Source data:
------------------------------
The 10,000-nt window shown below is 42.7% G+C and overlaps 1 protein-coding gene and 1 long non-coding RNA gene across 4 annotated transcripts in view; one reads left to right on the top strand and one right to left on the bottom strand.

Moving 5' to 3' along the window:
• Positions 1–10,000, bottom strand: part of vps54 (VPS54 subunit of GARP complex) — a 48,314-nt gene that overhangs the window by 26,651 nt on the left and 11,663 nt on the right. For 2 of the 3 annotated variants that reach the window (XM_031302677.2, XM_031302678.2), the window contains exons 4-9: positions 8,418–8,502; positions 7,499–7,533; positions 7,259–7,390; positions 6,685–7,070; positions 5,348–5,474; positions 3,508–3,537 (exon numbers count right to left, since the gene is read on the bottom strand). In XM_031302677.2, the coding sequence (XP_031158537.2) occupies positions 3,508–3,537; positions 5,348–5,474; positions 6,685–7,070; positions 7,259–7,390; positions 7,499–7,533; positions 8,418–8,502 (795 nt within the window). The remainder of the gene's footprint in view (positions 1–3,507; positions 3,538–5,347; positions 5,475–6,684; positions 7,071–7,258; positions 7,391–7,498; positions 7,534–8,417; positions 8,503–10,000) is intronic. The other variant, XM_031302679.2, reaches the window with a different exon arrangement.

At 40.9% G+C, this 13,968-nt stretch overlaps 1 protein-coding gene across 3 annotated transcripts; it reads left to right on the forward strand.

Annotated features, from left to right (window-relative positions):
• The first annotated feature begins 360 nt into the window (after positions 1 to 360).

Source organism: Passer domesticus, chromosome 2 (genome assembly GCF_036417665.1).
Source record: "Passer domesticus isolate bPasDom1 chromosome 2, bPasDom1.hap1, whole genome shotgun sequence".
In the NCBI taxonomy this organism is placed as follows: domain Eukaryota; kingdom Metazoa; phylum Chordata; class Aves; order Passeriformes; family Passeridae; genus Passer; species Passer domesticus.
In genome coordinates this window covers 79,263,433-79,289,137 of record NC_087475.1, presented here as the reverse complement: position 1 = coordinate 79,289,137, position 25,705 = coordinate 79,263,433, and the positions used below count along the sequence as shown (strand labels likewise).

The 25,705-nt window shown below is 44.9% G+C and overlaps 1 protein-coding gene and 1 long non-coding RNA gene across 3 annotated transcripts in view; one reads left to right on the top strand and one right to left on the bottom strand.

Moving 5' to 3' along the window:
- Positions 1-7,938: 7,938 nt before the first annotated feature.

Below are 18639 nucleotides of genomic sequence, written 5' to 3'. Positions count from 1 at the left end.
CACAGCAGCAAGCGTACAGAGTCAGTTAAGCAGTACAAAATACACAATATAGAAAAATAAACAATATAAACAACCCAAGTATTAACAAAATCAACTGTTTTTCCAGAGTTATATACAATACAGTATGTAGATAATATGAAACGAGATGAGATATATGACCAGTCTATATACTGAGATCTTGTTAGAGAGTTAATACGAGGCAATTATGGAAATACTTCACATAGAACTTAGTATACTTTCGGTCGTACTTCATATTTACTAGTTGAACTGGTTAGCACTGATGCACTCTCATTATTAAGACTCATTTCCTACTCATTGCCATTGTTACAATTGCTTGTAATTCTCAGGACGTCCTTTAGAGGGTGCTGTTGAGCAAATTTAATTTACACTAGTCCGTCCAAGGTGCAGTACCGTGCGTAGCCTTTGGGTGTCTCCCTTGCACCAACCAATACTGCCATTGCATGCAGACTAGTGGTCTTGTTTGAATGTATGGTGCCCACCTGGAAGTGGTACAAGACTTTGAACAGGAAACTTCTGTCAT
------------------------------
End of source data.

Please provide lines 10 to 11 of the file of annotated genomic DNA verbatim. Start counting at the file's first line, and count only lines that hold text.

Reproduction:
In genome coordinates this window covers 79,263,433-79,289,137 of record NC_087475.1, presented here as the reverse complement: position 1 = coordinate 79,289,137, position 25,705 = coordinate 79,263,433, and the positions used below count along the sequence as shown (strand labels likewise).

The 25,705-nt window shown below is 44.9% G+C and overlaps 1 protein-coding gene and 1 long non-coding RNA gene across 3 annotated transcripts in view; one reads left to right on the top strand and one right to left on the bottom strand.